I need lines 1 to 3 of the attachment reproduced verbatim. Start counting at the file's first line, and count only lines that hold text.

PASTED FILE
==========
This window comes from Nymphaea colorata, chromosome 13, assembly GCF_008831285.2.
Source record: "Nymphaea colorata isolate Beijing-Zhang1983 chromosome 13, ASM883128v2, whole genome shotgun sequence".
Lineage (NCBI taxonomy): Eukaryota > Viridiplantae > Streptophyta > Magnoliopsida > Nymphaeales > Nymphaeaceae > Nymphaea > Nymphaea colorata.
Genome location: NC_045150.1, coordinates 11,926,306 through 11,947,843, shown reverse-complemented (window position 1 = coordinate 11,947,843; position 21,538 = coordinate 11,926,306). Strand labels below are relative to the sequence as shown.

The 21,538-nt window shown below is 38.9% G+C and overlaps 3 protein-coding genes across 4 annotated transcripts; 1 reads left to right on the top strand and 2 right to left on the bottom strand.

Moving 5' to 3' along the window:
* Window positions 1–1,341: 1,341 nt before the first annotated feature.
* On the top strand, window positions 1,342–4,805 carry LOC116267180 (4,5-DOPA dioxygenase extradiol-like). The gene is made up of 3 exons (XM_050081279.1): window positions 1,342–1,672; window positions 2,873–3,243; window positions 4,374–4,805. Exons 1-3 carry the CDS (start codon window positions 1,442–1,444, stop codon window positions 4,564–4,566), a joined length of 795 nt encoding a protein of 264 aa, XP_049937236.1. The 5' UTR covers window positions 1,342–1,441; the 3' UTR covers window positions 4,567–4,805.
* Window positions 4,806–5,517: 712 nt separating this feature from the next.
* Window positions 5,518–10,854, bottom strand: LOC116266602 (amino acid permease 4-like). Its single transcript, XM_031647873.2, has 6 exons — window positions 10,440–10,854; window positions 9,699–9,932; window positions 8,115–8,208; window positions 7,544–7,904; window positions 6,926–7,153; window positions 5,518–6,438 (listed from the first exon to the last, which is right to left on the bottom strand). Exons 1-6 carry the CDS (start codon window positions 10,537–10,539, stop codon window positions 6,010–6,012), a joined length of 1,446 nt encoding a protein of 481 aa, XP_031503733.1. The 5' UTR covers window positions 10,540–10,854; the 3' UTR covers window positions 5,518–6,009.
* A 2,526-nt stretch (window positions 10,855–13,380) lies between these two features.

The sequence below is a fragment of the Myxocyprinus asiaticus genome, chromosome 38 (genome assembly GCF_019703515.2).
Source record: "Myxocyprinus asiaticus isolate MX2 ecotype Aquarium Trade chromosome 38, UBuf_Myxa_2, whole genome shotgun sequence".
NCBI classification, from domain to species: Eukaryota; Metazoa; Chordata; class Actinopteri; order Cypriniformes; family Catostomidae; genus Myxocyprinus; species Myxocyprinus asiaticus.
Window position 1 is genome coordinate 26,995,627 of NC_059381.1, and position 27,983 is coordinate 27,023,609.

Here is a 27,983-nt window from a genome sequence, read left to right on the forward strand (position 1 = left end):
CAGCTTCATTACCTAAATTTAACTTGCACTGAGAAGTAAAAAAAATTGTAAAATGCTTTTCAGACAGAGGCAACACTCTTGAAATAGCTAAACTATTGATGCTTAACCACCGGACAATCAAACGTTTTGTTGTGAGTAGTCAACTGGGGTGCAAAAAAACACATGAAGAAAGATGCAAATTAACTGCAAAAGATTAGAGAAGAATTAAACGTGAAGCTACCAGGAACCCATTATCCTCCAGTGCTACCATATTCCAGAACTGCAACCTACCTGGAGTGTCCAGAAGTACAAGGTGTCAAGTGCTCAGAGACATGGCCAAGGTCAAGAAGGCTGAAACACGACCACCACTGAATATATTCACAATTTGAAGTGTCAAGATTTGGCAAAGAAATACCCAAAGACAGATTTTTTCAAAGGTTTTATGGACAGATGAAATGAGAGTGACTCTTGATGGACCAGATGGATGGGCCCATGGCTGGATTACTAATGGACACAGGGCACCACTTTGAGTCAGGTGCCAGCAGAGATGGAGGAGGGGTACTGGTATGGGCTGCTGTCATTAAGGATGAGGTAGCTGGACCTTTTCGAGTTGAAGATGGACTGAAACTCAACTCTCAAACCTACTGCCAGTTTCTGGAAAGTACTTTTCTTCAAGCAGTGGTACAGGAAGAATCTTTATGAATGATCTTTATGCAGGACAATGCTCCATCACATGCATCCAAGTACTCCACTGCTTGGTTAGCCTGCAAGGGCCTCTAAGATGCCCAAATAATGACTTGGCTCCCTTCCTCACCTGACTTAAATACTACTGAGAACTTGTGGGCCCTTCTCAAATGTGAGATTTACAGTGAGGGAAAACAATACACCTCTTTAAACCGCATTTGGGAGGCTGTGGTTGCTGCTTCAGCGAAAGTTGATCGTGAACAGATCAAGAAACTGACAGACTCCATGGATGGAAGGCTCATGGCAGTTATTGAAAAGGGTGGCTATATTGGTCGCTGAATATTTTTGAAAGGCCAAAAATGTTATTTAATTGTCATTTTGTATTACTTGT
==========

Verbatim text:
This window comes from Nymphaea colorata, chromosome 13, assembly GCF_008831285.2.
Source record: "Nymphaea colorata isolate Beijing-Zhang1983 chromosome 13, ASM883128v2, whole genome shotgun sequence".
Lineage (NCBI taxonomy): Eukaryota > Viridiplantae > Streptophyta > Magnoliopsida > Nymphaeales > Nymphaeaceae > Nymphaea > Nymphaea colorata.